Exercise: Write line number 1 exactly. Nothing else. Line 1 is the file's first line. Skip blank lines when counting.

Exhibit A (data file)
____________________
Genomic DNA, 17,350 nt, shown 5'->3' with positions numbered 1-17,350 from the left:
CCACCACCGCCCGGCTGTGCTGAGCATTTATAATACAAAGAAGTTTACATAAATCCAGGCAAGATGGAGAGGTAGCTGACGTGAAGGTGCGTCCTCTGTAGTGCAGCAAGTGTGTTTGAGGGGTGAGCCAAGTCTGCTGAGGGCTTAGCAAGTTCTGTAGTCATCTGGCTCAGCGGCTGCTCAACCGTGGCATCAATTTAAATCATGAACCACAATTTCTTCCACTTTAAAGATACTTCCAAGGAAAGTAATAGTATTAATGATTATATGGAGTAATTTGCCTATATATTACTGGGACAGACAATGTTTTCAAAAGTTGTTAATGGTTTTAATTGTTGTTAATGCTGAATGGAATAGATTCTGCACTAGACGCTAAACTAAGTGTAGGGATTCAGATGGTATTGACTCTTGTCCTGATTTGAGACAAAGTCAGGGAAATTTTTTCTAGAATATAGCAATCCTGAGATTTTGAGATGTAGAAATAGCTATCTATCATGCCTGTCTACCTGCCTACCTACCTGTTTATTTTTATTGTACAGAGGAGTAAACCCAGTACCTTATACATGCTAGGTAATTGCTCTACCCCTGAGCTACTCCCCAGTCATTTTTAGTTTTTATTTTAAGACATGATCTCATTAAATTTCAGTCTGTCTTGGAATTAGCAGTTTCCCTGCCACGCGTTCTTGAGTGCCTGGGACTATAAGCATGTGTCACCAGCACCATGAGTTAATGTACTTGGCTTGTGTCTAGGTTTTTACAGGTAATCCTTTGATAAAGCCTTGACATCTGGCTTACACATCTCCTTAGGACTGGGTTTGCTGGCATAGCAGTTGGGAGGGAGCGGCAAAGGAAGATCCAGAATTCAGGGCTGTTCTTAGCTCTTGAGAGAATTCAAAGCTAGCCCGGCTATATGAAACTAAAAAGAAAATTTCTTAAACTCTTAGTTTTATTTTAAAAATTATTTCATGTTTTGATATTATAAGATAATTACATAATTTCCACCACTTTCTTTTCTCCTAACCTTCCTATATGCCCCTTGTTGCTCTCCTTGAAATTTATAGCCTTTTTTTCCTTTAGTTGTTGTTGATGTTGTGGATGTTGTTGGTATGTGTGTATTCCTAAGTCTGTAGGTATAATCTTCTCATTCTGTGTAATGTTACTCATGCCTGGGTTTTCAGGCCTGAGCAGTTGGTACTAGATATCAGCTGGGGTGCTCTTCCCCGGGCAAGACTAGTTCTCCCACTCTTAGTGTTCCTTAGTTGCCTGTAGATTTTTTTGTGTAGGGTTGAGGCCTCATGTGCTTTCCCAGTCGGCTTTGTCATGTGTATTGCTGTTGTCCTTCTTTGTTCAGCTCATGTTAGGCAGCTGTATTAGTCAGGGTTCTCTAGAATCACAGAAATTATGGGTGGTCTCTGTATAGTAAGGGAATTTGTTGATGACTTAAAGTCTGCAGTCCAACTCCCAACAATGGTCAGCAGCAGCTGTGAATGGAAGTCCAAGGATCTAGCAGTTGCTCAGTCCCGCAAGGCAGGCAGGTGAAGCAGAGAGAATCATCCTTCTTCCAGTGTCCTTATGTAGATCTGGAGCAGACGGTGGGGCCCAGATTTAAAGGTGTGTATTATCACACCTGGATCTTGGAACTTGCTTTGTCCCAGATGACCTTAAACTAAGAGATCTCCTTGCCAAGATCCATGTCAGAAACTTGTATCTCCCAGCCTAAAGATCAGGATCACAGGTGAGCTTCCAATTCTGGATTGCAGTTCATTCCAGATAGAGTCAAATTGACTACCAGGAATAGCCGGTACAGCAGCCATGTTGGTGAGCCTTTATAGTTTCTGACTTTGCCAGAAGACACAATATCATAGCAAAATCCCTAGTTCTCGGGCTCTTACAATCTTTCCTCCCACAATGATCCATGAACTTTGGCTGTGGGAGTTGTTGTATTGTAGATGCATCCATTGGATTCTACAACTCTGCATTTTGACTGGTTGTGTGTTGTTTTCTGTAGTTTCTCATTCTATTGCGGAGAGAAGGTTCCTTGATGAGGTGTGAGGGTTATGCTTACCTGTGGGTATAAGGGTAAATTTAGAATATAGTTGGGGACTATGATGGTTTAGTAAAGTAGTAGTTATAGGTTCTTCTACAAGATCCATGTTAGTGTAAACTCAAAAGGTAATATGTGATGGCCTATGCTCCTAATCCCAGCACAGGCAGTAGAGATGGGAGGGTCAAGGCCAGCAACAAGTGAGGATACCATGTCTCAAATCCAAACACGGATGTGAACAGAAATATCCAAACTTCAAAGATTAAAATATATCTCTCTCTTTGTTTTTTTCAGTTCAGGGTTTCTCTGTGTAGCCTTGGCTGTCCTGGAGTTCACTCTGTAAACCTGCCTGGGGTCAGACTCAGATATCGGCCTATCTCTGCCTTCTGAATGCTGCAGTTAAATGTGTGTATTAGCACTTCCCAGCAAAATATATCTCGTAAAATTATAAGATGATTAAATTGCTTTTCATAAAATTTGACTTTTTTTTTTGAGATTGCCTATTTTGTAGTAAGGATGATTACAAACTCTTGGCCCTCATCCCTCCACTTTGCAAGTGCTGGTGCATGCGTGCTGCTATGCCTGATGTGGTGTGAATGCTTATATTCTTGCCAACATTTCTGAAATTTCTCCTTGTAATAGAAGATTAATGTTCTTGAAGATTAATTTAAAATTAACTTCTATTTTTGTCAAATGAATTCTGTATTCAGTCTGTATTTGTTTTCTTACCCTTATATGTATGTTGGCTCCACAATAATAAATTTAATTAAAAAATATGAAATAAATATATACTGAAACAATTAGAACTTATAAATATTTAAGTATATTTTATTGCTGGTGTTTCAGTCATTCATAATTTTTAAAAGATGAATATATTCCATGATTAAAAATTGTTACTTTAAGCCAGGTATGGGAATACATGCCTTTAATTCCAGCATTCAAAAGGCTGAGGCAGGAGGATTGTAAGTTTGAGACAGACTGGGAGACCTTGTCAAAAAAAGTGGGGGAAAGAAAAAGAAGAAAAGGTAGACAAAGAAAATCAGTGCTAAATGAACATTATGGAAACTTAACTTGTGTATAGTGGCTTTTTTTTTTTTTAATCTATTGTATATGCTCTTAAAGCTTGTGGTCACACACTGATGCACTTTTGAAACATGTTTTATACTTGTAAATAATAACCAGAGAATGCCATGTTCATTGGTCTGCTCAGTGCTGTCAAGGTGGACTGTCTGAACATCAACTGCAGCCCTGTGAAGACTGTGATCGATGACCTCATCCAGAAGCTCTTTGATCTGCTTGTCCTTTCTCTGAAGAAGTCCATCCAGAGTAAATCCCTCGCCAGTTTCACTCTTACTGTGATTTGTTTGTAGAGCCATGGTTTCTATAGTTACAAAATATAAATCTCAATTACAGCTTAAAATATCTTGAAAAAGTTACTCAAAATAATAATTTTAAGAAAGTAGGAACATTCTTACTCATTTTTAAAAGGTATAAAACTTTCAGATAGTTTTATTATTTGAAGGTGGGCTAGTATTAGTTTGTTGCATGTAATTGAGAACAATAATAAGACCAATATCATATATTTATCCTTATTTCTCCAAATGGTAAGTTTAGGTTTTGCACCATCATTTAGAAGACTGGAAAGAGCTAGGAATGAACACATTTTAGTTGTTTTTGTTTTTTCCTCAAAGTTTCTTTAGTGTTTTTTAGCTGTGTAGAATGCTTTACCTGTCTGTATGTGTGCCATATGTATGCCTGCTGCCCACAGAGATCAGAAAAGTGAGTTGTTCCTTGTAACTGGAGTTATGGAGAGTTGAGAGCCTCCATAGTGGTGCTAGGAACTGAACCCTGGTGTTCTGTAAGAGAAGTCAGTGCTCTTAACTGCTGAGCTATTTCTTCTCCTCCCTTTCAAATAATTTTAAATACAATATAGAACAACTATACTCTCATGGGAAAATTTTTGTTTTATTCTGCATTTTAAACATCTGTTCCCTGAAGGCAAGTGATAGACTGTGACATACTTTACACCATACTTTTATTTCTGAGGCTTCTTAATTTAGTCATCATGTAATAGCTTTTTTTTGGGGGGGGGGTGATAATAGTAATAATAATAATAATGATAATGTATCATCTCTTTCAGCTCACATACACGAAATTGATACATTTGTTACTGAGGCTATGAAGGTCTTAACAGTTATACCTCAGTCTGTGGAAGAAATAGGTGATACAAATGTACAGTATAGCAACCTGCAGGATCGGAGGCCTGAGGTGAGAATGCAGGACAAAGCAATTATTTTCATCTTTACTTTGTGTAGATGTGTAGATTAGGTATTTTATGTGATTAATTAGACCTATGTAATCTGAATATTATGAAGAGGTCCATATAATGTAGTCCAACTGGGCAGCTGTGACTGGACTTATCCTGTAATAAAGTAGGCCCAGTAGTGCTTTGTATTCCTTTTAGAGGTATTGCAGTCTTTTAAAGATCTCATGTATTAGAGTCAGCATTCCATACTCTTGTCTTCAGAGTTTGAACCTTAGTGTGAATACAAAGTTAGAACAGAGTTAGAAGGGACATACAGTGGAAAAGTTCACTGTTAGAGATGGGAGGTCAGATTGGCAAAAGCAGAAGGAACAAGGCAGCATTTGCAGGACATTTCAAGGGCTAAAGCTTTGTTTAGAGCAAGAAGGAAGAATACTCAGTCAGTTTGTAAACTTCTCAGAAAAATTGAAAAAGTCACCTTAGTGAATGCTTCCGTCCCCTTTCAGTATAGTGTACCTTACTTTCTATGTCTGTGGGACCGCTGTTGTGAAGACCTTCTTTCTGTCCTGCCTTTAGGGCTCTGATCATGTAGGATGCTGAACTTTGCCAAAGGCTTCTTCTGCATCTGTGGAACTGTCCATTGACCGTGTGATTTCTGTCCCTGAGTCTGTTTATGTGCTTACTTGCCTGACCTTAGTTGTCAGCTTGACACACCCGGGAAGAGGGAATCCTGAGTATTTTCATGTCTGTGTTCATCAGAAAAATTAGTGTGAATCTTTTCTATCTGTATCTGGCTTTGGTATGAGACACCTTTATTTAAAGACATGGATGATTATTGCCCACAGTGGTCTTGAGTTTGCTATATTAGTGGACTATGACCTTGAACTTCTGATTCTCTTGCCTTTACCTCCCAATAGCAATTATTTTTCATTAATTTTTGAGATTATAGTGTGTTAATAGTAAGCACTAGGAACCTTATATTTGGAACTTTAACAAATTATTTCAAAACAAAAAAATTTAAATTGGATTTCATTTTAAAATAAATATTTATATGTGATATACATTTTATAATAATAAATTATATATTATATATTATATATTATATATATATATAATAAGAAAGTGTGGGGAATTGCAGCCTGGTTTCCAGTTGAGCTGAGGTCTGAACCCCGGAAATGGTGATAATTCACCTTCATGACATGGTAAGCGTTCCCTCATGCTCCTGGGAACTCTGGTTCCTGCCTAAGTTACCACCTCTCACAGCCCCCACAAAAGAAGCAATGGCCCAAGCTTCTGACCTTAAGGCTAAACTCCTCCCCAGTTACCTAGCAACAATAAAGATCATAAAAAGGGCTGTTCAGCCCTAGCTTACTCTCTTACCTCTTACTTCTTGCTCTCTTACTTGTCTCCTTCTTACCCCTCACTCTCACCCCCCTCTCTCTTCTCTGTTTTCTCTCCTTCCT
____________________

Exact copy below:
Genomic DNA, 17,350 nt, shown 5'->3' with positions numbered 1-17,350 from the left: